People often enjoy hugging a foal and holding it close, but it is important for a foal to have its personal space, and you must also teach it to respect your personal space. The mare plays a big role in this, but the assistance of other horses is important too. This is because some mares are too soft on their foal and allow it to invade their personal space too much. This teaches the foal that it can walk into or jump up to anyone without there being any consequences. This may not seem that much of a problem when it is a small foal, but it will be a lot less fun when it is an adult horse. So determine your boundaries early on and respect your foal's boundaries too.
It is good and important to teach your foal new things, but keep it short and sweet. It is better to spend ten minutes per day with your foal rather than doing long sessions with lots of repetition. Your foal already has lots of new things to remember. Plus, foals, like children, have a very short attention span.
It is important for your foal not to get overweight. If you keep it in good health, it should not be able to store fat at any time. If you cannot see or feel your foal's ribs, or you can pinch an inch in its neck, your foal is overweight.
Week 12 (3 months)
Get your foal accustomed to getting tied up. Do not tie it up for real straight away, but create the illusion of it being tied up, for example by threading the rope through an eyelet on the wall and holding on to the ends yourself. When the foal is older and well accustomed to this, you can expand on this by tying it up using a simple halter hitch. Make sure you always stay with your foal and make sure you can untie it immediately.
Transporting Your Foal
Never too young to learn! Teach your foal how to gently get on a trailer from an early age. It will be important for the mare to get on the trailer quickly, so the foal will not feel unduly stressed. The mare's confidence and calming influence will make the foal feel safe. Remove the separation from the trailer and transport mother and foal together in a large loading area. Use the front and rear bars to create stability for the mare for when you need to brake and pull away. A foal rack is handy too, to stop your foal from jumping over the loading ramp.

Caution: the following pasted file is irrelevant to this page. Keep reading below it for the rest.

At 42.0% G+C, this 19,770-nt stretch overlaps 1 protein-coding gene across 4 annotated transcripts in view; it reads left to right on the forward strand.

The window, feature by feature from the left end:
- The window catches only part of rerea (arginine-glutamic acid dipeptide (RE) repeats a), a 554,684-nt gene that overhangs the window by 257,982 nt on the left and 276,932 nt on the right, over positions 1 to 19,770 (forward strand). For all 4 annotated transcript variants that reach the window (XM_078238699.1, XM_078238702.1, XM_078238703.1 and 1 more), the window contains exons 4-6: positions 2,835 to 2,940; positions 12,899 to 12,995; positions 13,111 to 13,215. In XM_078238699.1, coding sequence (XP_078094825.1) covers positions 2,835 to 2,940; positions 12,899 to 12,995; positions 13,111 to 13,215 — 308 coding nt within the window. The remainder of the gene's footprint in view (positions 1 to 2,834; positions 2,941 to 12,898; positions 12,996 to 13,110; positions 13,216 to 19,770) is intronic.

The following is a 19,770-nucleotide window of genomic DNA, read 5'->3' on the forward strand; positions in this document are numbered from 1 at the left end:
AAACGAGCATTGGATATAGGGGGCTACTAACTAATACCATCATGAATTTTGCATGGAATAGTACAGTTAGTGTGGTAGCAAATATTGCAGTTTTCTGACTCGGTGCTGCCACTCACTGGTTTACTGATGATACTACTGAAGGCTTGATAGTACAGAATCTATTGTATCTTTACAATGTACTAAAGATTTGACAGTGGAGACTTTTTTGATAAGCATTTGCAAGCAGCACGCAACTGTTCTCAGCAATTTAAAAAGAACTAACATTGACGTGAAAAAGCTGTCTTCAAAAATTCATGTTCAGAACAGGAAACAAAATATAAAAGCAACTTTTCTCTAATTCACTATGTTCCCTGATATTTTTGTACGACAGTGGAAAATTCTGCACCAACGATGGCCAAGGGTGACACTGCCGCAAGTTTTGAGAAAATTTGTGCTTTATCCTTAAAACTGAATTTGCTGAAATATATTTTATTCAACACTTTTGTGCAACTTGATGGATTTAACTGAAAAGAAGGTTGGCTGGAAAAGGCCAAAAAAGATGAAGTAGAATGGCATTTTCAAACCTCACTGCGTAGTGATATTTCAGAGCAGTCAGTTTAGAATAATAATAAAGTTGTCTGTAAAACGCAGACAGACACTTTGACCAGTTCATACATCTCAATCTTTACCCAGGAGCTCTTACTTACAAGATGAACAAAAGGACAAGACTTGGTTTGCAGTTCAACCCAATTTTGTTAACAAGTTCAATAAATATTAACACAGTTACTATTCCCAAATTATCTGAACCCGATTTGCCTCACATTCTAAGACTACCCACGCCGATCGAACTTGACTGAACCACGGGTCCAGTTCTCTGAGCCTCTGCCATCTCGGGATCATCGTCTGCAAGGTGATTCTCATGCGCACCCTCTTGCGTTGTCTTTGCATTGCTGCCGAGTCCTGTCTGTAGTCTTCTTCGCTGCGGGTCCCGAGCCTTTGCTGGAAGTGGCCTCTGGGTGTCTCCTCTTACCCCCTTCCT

Worm your foal using a product against roundworms. Virtually every foal will be affected by these worms.
Up for Approval
Perhaps your foal will go up for approval. Its exact age at the time will depend on when your foal was born. It is important to properly prepare for this. Some tips:
- Transport your foal a couple of times beforehand, not just to familiarise it with being transported but also so it can get used to being in a variety of places.
- You can also practise with your foal on its own turf by moving it into a different field or paddock for a change.
- Have a go at braiding its mane and tail. This will prevent a lot of stress on the day the foal goes up for approval.
- Start hand-walking your foal. Make sure your foal knows what you want it to do. If you have already practised this by hand-walking your foal to a field every day, this is likely going to be much easier. But also take it to an unfamiliar environment.
- Get it to practise standing still. You will not need to do this very often, although it is also a good thing to teach your foal to stay still for a moment.